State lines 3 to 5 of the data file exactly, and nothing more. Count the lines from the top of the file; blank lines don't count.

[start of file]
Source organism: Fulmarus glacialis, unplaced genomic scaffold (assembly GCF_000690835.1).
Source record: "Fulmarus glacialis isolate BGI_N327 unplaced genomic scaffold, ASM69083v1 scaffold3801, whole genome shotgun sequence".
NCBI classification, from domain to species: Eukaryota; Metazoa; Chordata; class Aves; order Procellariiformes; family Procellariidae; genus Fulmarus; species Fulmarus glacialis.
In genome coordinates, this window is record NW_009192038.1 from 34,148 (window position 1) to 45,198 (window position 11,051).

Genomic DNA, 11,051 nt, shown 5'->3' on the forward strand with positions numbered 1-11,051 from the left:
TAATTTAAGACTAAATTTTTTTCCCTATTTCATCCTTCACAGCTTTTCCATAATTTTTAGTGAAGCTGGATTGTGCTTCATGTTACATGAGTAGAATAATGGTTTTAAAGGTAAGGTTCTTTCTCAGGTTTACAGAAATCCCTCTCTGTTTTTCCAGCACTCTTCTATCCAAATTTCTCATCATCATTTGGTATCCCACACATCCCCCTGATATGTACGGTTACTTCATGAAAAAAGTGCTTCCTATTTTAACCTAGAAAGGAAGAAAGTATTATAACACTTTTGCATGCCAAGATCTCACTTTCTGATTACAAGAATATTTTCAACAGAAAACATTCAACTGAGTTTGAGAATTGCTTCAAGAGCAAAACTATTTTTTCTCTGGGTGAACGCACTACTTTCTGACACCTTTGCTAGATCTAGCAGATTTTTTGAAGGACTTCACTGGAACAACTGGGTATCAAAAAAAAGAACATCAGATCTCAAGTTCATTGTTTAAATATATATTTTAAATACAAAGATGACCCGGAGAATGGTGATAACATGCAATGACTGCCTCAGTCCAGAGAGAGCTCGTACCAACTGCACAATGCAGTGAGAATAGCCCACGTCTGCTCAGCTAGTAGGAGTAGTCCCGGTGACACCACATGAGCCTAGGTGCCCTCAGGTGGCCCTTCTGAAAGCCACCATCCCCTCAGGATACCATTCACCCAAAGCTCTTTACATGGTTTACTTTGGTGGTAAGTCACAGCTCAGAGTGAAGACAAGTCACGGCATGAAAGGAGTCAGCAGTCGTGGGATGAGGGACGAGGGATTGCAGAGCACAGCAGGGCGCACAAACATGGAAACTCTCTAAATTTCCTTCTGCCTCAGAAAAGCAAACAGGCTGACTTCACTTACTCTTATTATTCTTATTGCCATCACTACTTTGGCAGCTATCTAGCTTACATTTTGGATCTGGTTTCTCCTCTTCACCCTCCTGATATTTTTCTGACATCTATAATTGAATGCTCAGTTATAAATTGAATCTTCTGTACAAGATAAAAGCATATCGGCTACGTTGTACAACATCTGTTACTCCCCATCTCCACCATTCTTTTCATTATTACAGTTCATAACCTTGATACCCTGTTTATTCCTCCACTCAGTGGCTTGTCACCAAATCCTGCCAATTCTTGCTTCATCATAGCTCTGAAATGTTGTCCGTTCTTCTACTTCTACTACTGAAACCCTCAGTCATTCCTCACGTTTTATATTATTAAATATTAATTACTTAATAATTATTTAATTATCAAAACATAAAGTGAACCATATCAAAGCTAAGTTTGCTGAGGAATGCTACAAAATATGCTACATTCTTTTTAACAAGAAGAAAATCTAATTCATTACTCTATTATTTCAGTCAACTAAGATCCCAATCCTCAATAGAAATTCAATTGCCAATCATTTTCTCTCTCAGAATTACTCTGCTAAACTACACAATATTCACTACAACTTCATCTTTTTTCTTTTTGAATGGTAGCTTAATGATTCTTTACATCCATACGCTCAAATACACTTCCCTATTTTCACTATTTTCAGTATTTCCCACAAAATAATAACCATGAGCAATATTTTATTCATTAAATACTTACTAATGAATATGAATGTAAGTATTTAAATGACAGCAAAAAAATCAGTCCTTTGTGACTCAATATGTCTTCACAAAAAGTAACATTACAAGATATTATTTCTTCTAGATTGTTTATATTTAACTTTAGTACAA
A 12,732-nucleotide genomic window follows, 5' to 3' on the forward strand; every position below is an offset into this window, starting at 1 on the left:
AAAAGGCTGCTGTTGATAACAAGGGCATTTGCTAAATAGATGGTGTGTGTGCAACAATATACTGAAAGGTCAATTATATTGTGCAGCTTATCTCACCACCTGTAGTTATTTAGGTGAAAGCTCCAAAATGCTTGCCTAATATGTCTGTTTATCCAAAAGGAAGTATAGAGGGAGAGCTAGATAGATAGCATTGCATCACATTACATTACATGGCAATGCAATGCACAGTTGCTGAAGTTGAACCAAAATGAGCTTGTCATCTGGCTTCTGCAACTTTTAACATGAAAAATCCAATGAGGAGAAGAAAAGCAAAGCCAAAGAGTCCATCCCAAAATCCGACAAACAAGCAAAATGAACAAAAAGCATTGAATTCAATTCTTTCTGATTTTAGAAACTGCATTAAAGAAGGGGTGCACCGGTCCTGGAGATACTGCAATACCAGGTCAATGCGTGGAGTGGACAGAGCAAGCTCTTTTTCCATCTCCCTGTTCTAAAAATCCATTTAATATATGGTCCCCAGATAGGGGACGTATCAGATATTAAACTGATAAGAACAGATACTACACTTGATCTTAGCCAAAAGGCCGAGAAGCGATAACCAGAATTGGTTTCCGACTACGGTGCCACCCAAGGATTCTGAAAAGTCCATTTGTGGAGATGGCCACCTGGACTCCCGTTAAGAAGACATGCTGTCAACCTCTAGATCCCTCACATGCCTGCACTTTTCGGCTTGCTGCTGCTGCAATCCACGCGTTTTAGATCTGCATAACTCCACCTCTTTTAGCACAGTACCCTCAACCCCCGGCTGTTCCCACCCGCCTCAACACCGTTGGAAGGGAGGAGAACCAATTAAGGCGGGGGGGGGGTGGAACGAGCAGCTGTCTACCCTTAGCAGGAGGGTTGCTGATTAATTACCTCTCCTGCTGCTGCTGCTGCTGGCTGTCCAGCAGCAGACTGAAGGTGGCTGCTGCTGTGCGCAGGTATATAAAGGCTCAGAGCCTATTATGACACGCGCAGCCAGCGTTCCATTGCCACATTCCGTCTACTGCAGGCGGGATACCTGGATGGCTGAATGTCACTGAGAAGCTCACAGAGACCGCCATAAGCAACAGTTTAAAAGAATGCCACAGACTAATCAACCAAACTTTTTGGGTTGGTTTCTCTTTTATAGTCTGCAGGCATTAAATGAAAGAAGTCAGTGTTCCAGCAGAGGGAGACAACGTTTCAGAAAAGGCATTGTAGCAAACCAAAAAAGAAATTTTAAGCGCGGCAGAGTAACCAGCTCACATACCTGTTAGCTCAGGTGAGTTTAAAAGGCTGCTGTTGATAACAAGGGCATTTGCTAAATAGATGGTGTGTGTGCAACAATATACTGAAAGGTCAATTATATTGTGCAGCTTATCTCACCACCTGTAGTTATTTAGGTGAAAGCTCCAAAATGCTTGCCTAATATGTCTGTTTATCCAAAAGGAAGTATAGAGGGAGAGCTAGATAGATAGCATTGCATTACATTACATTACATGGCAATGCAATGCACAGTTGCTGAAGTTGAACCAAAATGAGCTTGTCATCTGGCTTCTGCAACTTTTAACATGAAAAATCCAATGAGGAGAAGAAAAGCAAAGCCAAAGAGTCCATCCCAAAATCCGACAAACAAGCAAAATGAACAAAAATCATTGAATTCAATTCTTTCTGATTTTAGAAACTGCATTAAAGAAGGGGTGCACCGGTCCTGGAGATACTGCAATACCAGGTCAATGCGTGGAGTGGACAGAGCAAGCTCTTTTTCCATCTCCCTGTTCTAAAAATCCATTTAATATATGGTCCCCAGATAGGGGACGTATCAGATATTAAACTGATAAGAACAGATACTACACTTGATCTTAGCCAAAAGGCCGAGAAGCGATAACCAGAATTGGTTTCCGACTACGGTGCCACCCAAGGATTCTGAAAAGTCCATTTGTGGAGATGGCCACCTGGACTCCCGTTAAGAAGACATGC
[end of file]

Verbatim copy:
NCBI classification, from domain to species: Eukaryota; Metazoa; Chordata; class Aves; order Procellariiformes; family Procellariidae; genus Fulmarus; species Fulmarus glacialis.
In genome coordinates, this window is record NW_009192038.1 from 34,148 (window position 1) to 45,198 (window position 11,051).

Genomic DNA, 11,051 nt, shown 5'->3' on the forward strand with positions numbered 1-11,051 from the left: